It’s a chilly almost mid-October afternoon. My coffee has grown cold. I’m dazed and confused, to borrow the film title, following a wicked days-long headache. Caught a glimpse of myself in the mirror earlier and I look like death warmed up. Ghostly pale skin. The pupil of my right eye is dilated, which makes sense, as that’s where the Witch-King of Angmar has been stabbing me repeatedly.
Shout out to Tolkien.
There’s been a lot of talk about protesting. What good does it do? When should it be done? Who can protest? How should protesters conduct themselves? What does it all mean? When is life going to return to normal?
Click the link.
Read the article.
This short entry, posted on one small blog that resides in a dusty corner of the internet, is my protest.
In a battle over words, I use words.
Without them, specifically the written variety, I wouldn’t be able to communicate. I wouldn’t be able to process the world around me. The love affair began at age 6, on the day I picked up the pen and committed unknowing plagiarism with the composition of a Sherlock Holmes story. I haven’t put it down since.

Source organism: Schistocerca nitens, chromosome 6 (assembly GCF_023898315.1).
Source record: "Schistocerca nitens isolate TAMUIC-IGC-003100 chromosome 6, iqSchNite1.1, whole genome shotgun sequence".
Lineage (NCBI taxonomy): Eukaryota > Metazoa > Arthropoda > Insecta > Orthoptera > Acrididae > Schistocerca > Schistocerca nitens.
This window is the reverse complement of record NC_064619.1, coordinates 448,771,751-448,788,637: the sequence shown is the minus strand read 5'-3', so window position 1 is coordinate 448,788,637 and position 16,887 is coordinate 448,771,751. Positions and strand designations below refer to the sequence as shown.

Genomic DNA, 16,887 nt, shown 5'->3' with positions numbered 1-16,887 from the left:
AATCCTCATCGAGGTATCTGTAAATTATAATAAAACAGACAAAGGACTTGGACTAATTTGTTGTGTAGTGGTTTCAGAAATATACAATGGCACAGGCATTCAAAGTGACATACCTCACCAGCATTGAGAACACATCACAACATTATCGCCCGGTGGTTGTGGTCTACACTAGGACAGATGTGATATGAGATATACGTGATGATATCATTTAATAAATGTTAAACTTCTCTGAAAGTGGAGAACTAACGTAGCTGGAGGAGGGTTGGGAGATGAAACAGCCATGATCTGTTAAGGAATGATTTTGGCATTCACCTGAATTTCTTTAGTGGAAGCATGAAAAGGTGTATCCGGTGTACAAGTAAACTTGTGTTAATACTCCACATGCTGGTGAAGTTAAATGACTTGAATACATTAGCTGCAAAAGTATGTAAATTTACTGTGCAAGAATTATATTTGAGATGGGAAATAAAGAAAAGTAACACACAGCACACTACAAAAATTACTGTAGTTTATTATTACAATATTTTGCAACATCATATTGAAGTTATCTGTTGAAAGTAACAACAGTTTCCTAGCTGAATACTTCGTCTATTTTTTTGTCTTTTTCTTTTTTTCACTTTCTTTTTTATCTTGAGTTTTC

Should writers be people of integrity? Should we tell the truth? Yes. I was blessed to have a college journalism adviser that could spot a fabrication or a “stretching” from miles away. Once he even yelled at me for manipulating a quote from one of the local papers. The reporter had contacted him and complained. (Haven’t told anyone this story until today. Because, you know, shame and stuff). Fairness and accuracy matter.
Nevertheless, the “disgusting” press can write whatever they want. It’s up to the reading public to hold journalists accountable. It’s up to editors and owners to dish out discipline. Anyone can sue for libel. If laws are broken, then justice should be swift and direct.
None of that means that the printing rooms should go dark at the whim of a public official. The government – local, state or federal – is in no position to dictate to or control the press, thanks to James Madison and the people who thought the Bill of Rights was a good idea. We, especially Christians, do not want state-controlled press. We do not want the president, any president, to have a say in what goes to print.
Why especially Christians?
Think of your brothers and sisters around the world, men and women who risk life and limb to get their hands on even a single page of the Bible.
Censorship, in any form, will only harm everyone in the end.